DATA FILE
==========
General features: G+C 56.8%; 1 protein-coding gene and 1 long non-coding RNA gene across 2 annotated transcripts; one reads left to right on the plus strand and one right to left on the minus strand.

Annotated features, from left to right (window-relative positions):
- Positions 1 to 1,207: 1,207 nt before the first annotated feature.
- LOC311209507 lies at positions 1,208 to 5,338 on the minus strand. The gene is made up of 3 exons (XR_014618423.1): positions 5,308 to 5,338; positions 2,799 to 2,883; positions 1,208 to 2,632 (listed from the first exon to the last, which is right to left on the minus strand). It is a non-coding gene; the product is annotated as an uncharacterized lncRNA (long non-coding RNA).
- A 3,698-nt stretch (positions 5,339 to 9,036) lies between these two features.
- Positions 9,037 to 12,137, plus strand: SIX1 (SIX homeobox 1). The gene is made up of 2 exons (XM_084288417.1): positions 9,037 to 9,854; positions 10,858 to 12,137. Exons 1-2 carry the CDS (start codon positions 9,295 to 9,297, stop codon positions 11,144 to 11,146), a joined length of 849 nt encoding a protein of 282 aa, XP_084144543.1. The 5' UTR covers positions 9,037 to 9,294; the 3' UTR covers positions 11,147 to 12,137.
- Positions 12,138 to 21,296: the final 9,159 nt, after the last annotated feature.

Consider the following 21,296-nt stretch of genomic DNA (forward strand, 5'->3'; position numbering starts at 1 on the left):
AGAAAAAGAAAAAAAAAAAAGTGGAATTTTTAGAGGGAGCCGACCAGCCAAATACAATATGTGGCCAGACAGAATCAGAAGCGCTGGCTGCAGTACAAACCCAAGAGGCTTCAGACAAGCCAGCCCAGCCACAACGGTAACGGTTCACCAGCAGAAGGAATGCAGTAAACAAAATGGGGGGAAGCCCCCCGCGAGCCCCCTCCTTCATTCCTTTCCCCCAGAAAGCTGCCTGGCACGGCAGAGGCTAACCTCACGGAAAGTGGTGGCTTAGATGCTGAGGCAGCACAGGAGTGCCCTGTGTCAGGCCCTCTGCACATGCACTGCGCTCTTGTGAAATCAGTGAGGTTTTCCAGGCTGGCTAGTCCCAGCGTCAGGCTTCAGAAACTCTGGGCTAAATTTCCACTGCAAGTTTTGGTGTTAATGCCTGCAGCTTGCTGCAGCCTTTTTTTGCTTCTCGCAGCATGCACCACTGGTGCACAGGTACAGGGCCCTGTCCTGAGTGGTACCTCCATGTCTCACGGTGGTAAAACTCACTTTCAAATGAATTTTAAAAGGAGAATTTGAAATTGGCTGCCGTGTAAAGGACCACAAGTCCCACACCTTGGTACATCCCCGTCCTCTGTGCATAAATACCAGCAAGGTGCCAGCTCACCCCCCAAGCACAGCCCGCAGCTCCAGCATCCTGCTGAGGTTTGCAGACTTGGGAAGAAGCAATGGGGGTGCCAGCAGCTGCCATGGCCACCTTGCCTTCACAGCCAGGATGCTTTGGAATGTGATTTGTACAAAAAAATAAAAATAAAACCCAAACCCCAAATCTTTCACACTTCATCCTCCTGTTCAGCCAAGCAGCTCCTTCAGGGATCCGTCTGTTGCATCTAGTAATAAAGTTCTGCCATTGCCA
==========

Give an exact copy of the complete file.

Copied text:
General features: G+C 56.8%; 1 protein-coding gene and 1 long non-coding RNA gene across 2 annotated transcripts; one reads left to right on the plus strand and one right to left on the minus strand.

Annotated features, from left to right (window-relative positions):
- Positions 1 to 1,207: 1,207 nt before the first annotated feature.
- LOC311209507 lies at positions 1,208 to 5,338 on the minus strand. The gene is made up of 3 exons (XR_014618423.1): positions 5,308 to 5,338; positions 2,799 to 2,883; positions 1,208 to 2,632 (listed from the first exon to the last, which is right to left on the minus strand). It is a non-coding gene; the product is annotated as an uncharacterized lncRNA (long non-coding RNA).
- A 3,698-nt stretch (positions 5,339 to 9,036) lies between these two features.
- Positions 9,037 to 12,137, plus strand: SIX1 (SIX homeobox 1). The gene is made up of 2 exons (XM_084288417.1): positions 9,037 to 9,854; positions 10,858 to 12,137. Exons 1-2 carry the CDS (start codon positions 9,295 to 9,297, stop codon positions 11,144 to 11,146), a joined length of 849 nt encoding a protein of 282 aa, XP_084144543.1. The 5' UTR covers positions 9,037 to 9,294; the 3' UTR covers positions 11,147 to 12,137.
- Positions 12,138 to 21,296: the final 9,159 nt, after the last annotated feature.

Consider the following 21,296-nt stretch of genomic DNA (forward strand, 5'->3'; position numbering starts at 1 on the left):
AGAAAAAGAAAAAAAAAAAAGTGGAATTTTTAGAGGGAGCCGACCAGCCAAATACAATATGTGGCCAGACAGAATCAGAAGCGCTGGCTGCAGTACAAACCCAAGAGGCTTCAGACAAGCCAGCCCAGCCACAACGGTAACGGTTCACCAGCAGAAGGAATGCAGTAAACAAAATGGGGGGAAGCCCCCCGCGAGCCCCCTCCTTCATTCCTTTCCCCCAGAAAGCTGCCTGGCACGGCAGAGGCTAACCTCACGGAAAGTGGTGGCTTAGATGCTGAGGCAGCACAGGAGTGCCCTGTGTCAGGCCCTCTGCACATGCACTGCGCTCTTGTGAAATCAGTGAGGTTTTCCAGGCTGGCTAGTCCCAGCGTCAGGCTTCAGAAACTCTGGGCTAAATTTCCACTGCAAGTTTTGGTGTTAATGCCTGCAGCTTGCTGCAGCCTTTTTTTGCTTCTCGCAGCATGCACCACTGGTGCACAGGTACAGGGCCCTGTCCTGAGTGGTACCTCCATGTCTCACGGTGGTAAAACTCACTTTCAAATGAATTTTAAAAGGAGAATTTGAAATTGGCTGCCGTGTAAAGGACCACAAGTCCCACACCTTGGTACATCCCCGTCCTCTGTGCATAAATACCAGCAAGGTGCCAGCTCACCCCCCAAGCACAGCCCGCAGCTCCAGCATCCTGCTGAGGTTTGCAGACTTGGGAAGAAGCAATGGGGGTGCCAGCAGCTGCCATGGCCACCTTGCCTTCACAGCCAGGATGCTTTGGAATGTGATTTGTACAAAAAAATAAAAATAAAACCCAAACCCCAAATCTTTCACACTTCATCCTCCTGTTCAGCCAAGCAGCTCCTTCAGGGATCCGTCTGTTGCATCTAGTAATAAAGTTCTGCCATTGCCA